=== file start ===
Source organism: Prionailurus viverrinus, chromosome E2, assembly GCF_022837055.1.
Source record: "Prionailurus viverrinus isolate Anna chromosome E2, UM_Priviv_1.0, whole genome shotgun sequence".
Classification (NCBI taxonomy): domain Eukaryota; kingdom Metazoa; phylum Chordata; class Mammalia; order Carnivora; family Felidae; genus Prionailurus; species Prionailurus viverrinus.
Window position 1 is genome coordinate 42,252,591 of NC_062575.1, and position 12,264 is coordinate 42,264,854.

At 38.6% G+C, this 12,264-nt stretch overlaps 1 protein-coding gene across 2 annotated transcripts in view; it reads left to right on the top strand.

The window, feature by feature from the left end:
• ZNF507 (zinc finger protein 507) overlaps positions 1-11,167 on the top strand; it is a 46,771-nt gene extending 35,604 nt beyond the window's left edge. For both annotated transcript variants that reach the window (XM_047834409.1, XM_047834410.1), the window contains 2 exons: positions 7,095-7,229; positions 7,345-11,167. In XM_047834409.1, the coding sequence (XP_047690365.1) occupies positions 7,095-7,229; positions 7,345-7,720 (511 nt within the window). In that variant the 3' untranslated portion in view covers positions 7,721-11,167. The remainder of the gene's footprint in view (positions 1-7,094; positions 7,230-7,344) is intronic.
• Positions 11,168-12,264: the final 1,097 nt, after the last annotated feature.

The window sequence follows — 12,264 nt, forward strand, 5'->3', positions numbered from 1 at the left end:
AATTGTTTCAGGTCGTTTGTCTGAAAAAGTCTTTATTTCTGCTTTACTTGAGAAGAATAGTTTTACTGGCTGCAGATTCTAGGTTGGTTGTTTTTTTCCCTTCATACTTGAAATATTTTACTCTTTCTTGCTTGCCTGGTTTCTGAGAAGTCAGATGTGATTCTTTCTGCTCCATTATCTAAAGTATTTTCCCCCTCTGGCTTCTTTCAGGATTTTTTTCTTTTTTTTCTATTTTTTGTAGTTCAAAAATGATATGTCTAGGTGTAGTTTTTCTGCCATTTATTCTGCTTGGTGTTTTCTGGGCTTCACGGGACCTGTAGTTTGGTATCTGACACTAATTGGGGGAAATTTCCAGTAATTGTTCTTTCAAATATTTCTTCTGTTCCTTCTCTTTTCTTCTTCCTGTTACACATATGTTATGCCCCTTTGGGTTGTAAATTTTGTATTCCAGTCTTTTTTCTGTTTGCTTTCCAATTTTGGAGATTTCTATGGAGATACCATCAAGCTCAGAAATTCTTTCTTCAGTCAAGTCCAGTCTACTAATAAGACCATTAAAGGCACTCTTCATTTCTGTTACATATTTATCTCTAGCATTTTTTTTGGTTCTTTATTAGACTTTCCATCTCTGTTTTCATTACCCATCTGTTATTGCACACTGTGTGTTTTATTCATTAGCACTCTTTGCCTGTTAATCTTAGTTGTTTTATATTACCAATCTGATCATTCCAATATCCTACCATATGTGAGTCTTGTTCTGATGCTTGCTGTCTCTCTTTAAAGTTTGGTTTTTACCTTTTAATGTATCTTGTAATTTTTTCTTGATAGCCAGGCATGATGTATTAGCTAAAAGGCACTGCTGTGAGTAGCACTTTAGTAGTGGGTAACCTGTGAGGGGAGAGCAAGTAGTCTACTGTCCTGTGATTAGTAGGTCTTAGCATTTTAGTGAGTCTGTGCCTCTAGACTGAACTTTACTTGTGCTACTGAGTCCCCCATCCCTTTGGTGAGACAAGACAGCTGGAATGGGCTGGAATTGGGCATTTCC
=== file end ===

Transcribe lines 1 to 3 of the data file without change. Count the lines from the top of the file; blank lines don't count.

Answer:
Source organism: Prionailurus viverrinus, chromosome E2, assembly GCF_022837055.1.
Source record: "Prionailurus viverrinus isolate Anna chromosome E2, UM_Priviv_1.0, whole genome shotgun sequence".
Classification (NCBI taxonomy): domain Eukaryota; kingdom Metazoa; phylum Chordata; class Mammalia; order Carnivora; family Felidae; genus Prionailurus; species Prionailurus viverrinus.